The growth of search has played a critical role in how online marketers look at different channels, specifically ad networks. Search traditionalists developed some of the best network strategies.
Should search and display be a part of the same conversation? Absolutely.
Certain display options, such as networks and demand side exchanges, give online marketers control while yielding results. Are we utilizing this control similarly across channels?
The network market is saturated. To find the right fit to shadow your search program, spend some quality time in the research stage. Here are a few things to keep in mind during the initial thought process (if you aren't already).
1. Knowledge of Vertical
Nothing is more frustrating than a sales rep asking about the budget before they provide a recommended strategy. It's also beneficial to pair up with a network that understands your top-level business. Find someone who can speak to your seasonality, competitor's strategy, creative differentiators for specific geographies, and supportive categories.
2. Resource Allowance
A partnership is defined as a "relationship between individuals or groups that is characterized by mutual cooperation and responsibility surrounding profits and losses (as for the achievement of a specified goal)."
Hmmm. When is the last time we held engine G responsible for losses due to a disjointed broad match strategy (pretty weird, I searched for "vacation rental" and a "Coca-Cola" ad is showing)? In most cases you're better off lighting cash on fire -- OK, not really, but you get the point.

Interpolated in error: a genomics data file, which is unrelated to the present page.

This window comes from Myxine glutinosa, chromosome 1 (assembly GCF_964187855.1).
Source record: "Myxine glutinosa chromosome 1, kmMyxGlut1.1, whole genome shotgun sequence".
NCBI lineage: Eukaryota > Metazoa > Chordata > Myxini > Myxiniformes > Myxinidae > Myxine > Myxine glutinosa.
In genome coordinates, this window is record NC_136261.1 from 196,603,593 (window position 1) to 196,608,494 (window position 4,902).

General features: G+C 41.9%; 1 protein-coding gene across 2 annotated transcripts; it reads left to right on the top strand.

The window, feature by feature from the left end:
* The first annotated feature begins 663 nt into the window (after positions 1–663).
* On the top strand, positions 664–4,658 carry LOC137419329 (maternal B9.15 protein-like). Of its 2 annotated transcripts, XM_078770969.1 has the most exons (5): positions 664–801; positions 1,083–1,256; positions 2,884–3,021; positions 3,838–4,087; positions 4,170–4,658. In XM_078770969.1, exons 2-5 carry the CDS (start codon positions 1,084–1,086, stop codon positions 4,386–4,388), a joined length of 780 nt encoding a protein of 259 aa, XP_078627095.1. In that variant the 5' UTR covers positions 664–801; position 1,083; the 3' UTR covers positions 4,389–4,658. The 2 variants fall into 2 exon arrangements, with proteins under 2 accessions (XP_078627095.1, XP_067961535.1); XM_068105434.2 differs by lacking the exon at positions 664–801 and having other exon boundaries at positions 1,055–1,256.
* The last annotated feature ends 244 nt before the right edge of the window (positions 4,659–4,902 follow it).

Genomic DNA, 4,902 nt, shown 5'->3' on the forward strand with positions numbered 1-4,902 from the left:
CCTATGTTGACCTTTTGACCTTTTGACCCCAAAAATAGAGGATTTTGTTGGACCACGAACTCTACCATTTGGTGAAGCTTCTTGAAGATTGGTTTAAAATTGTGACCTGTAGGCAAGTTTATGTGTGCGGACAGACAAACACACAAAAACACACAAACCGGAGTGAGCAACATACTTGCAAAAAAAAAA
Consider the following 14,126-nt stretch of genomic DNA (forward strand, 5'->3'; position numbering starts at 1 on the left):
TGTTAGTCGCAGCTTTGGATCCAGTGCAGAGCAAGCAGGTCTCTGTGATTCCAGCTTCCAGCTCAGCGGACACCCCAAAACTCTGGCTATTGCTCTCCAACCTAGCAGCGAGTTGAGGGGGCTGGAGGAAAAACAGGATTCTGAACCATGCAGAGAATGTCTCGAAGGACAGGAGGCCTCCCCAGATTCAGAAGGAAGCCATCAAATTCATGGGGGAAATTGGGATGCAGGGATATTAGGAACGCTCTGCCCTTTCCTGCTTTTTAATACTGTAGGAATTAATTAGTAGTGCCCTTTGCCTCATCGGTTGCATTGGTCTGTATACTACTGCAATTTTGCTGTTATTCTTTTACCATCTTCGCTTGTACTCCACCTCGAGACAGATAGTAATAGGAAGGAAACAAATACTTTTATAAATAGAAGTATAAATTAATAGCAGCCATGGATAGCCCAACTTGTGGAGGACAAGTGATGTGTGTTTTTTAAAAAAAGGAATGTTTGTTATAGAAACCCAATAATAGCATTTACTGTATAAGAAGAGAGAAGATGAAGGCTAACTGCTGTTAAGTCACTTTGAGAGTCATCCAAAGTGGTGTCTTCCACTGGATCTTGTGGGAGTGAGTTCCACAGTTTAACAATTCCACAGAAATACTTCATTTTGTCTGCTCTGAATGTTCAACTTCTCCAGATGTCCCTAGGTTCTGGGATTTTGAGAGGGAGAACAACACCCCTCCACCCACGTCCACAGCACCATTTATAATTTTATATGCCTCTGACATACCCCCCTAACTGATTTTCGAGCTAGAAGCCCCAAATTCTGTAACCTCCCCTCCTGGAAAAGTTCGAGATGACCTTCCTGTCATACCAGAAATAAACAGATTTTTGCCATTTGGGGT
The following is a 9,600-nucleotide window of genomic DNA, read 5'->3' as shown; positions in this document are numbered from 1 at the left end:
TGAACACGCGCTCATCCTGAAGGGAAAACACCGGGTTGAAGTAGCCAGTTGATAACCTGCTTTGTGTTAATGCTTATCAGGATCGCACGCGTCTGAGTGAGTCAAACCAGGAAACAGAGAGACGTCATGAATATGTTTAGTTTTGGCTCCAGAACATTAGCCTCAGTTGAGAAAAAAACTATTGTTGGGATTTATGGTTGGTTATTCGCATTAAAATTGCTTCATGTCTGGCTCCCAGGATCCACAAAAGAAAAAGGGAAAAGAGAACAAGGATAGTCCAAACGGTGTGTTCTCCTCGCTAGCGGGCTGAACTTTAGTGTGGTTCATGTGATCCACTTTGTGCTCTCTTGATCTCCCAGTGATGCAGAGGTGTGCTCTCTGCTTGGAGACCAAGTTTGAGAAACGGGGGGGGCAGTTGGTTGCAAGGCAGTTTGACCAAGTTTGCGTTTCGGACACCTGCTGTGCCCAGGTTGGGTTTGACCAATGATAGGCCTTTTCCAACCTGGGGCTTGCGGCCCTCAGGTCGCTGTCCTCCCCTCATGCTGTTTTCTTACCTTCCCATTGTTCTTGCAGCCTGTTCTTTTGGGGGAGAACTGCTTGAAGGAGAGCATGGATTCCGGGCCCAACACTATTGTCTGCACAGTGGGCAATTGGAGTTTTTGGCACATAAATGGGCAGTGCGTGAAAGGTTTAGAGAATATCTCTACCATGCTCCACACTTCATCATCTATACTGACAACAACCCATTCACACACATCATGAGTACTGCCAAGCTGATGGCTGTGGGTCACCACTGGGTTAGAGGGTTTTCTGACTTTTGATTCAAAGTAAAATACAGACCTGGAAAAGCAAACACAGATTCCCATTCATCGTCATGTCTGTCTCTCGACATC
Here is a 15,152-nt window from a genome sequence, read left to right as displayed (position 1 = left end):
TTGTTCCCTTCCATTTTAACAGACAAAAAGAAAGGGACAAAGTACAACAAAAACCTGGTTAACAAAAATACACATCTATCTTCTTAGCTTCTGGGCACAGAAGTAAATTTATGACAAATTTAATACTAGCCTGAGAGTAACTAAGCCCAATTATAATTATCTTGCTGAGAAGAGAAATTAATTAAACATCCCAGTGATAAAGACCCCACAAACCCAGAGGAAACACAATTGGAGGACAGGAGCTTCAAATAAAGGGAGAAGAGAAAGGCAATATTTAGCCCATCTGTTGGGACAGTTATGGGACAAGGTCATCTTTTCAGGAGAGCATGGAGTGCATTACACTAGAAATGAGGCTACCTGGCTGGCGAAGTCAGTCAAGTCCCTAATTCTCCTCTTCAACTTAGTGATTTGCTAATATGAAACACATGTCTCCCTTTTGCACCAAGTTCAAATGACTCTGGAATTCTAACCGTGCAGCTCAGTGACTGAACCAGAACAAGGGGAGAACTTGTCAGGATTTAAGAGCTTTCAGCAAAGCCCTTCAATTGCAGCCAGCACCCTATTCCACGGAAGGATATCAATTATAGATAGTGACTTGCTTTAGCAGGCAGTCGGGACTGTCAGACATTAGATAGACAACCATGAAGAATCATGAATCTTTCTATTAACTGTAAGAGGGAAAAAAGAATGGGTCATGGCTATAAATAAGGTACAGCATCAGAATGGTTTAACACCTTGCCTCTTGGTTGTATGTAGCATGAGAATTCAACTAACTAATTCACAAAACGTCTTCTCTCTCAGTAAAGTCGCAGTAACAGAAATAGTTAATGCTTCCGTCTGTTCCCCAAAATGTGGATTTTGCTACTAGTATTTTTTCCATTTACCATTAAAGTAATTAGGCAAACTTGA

Fortunately, I've experienced some partner-centric folks on the network side. Like us, they have to run a business, so resource allocation usually depends on spend levels. Make sure you look for a partner that wants and works for the business day in and day out. If you're passionate about your business and/or client, make sure they are too.
3. Search Talk
Do they understand search basics? We're working to provide a joint strategy. It's important for a partner to provide cross channel insight and strategy, so understanding how we as search marketers speak and deliver is important. Many networks developed strategies to support search efforts, such as search retargeting.
4. Data Crossover
We're all data hounds. The industry breeds us this way. Look at your data the same way you consider your search data.
How do we make decisions based on the data though? Look at similar display program metrics. Look at your conversion data and look for particulars, like geographic conversion density, type of product(s) consumed, average conversion value and time stamp. How do these particulars compare to your search data?
Use this data to answer search questions. How is your display CTR performing in a certain area of the country -- in relation to your search creative? How is your inventory moving in Dallas versus Vancouver? Will the hot spots in your display program translate over to search?
5. Internal Resource Allocation
This is dependent on bandwidth, but try and keep management of search and display under the same team. Managers with search experience tend to manage network campaigns much like they manage their search strategy -- granularly. It also allows the team to efficiently communicate daily trends and related adjustments.
There are a thousand other things to judge during the planning phase. However, focus on the partner attributes that drive your business, create efficiency, over deliver and challenge you and your colleagues. Search and display do mix; however, it takes a little finesse to make it a true "partnership."
Meet Your Favorite Search Engine Watch Contributors
Many of SEW's leading expert contributors will be at ClickZ Live, the new online and digital marketing event kicking off in New York (March 31-April 3). Hear from the likes of: Thom Craver, Josh Braaten, Lisa Barone, Simon Heseltine, Josh McCoy, Lisa Raehsler, Greg Jarboe, Dan Cristo, Joseph Kerschbaum, John Gagnon, Eric Enge and more!